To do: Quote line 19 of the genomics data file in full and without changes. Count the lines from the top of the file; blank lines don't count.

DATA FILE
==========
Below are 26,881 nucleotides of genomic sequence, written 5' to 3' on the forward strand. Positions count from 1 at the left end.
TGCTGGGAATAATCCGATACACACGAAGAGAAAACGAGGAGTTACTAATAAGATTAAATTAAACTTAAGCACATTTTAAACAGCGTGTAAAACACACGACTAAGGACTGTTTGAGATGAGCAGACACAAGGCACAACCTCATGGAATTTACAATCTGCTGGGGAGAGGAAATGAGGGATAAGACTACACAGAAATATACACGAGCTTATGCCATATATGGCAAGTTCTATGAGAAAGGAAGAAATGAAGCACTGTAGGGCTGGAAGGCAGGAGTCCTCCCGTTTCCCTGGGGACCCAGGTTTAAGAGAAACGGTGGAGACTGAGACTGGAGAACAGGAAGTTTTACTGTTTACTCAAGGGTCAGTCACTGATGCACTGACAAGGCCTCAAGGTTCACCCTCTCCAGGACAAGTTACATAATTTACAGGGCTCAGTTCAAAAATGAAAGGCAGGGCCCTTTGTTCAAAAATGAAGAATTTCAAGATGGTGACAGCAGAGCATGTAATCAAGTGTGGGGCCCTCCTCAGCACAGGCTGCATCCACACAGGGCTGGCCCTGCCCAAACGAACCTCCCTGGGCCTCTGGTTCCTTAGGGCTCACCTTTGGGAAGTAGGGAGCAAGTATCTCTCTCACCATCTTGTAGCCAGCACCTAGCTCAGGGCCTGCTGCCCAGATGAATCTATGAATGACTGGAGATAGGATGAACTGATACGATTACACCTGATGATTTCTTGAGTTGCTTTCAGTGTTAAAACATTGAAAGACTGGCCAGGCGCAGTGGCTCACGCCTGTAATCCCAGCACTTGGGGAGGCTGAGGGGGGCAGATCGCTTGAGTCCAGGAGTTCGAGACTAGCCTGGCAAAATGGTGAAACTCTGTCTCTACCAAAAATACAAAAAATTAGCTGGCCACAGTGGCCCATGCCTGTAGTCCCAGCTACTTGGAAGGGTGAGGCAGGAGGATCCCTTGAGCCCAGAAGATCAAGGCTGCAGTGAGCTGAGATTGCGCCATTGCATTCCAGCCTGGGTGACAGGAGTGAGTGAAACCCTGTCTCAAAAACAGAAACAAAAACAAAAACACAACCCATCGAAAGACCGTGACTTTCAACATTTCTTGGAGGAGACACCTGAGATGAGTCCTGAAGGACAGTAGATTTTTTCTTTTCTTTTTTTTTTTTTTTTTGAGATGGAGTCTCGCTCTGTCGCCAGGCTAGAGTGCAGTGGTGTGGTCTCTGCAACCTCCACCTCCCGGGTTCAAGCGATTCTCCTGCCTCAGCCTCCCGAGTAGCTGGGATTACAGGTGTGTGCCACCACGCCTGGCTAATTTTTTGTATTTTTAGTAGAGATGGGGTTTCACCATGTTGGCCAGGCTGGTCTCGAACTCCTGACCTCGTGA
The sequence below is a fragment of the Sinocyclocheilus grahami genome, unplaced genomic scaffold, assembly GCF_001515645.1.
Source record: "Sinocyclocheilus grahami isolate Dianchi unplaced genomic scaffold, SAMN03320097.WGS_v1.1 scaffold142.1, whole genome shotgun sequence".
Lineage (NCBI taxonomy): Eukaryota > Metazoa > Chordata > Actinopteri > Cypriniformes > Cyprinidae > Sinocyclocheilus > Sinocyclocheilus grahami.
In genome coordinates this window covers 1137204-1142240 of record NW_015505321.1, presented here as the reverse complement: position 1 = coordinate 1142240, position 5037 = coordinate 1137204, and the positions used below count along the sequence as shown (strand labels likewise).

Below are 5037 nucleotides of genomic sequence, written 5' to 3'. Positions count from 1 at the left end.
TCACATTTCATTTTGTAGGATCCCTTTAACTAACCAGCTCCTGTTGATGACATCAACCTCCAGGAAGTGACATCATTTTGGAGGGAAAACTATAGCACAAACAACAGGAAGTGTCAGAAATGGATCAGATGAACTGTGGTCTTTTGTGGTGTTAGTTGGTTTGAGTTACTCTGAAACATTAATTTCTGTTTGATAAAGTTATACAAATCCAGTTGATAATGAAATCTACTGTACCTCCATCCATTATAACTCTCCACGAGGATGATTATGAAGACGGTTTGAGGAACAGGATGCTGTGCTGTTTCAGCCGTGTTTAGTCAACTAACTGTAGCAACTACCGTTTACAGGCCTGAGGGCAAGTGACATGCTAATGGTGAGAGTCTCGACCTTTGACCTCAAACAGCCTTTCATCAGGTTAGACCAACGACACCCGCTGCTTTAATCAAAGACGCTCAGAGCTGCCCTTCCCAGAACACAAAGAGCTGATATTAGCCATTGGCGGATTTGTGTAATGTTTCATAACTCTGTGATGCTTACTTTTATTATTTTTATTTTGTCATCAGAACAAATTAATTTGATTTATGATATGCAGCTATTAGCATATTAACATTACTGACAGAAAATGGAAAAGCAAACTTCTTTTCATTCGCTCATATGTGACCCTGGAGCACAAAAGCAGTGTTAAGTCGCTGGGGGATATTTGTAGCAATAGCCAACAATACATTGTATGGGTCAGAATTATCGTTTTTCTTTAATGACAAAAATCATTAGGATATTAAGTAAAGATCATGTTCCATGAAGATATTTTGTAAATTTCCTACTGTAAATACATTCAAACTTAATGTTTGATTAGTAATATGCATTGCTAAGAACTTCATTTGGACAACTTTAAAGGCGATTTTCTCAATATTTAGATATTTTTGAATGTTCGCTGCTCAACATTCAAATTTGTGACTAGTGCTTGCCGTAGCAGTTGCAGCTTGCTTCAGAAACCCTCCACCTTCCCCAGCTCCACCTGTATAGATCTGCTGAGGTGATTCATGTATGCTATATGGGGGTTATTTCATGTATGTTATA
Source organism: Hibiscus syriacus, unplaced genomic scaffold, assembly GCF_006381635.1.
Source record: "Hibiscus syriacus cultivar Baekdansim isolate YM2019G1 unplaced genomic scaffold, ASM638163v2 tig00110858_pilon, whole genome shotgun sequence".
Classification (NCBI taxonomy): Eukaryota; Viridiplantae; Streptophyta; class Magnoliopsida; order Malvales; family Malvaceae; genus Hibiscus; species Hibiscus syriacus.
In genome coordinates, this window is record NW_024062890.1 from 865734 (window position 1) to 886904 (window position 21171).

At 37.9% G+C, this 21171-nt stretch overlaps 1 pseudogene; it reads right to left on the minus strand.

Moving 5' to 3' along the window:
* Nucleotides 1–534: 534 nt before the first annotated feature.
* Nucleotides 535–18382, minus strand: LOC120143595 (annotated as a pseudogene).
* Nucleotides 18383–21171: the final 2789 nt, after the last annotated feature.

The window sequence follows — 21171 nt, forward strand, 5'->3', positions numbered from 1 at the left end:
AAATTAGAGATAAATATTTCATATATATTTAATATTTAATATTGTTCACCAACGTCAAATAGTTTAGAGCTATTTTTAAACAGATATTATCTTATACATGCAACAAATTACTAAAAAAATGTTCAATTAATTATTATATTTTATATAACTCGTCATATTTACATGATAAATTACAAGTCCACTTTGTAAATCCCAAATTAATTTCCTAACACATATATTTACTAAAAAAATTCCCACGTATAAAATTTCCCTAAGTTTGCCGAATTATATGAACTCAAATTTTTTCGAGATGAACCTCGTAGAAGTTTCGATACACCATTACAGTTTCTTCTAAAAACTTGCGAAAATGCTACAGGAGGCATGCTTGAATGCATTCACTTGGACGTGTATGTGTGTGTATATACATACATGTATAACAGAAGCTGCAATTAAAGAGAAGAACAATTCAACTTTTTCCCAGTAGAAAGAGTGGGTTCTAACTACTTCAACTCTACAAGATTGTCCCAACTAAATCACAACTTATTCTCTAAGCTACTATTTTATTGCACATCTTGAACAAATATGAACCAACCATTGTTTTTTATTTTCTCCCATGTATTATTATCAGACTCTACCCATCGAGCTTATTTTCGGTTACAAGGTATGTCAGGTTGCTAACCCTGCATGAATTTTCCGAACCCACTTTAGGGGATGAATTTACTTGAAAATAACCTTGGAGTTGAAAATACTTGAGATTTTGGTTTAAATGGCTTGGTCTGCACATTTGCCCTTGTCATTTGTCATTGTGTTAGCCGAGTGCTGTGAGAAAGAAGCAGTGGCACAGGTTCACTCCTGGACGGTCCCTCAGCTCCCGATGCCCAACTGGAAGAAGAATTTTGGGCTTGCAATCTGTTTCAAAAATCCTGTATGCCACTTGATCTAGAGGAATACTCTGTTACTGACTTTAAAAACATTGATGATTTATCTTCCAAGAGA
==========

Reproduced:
AAATTAGAGATAAATATTTCATATATATTTAATATTTAATATTGTTCACCAACGTCAAATAGTTTAGAGCTATTTTTAAACAGATATTATCTTATACATGCAACAAATTACTAAAAAAATGTTCAATTAATTATTATATTTTATATAACTCGTCATATTTACATGATAAATTACAAGTCCACTTTGTAAATCCCAAATTAATTTCCTAACACATATATTTACTAAAAAAATTCCCACGTATAAAATTTCCCTAAGTTTGCCGAATTATATGAACTCAAATTTTTTCGAGATGAACCTCGTAGAAGTTTCGATACACCATTACAGTTTCTTCTAAAAACTTGCGAAAATGCTACAGGAGGCATGCTTGAATGCATTCACTTGGACGTGTATGTGTGTGTATATACATACATGTATAACAGAAGCTGCAATTAAAGAGAAGAACAATTCAACTTTTTCCCAGTAGAAAGAGTGGGTTCTAACTACTTCAACTCTACAAGATTGTCCCAACTAAATCACAACTTATTCTCTAAGCTACTATTTTATTGCACATCTTGAACAAATATGAACCAACCATTGTTTTTTATTTTCTCCCATGTATTATTATCAGACTCTACCCATCGAGCTTATTTTCGGTTACAAGGTATGTCAGGTTGCTAACCCTGCATGAATTTTCCGAACCCACTTTAGGGGATGAATTTACTTGAAAATAACCTTGGAGTTGAAAATACTTGAGATTTTGGTTTAAATGGCTTGGTCTGCACATTTGCCCTTGTCATTTGTCATTGTGTTAGCCGAGTGCTGTGAGAAAGAAGCAGTGGCACAGGTTCACTCCTGGACGGTCCCTCAGCTCCCGATGCCCAACTGGAAGAAGAATTTTGGGCTTGCAATCTGTTTCAAAAATCCTGTATGCCACTTGATCTAGAGGAATACTCTGTTACTGACTTTAAAAACATTGATGATTTATCTTCCAAGAGA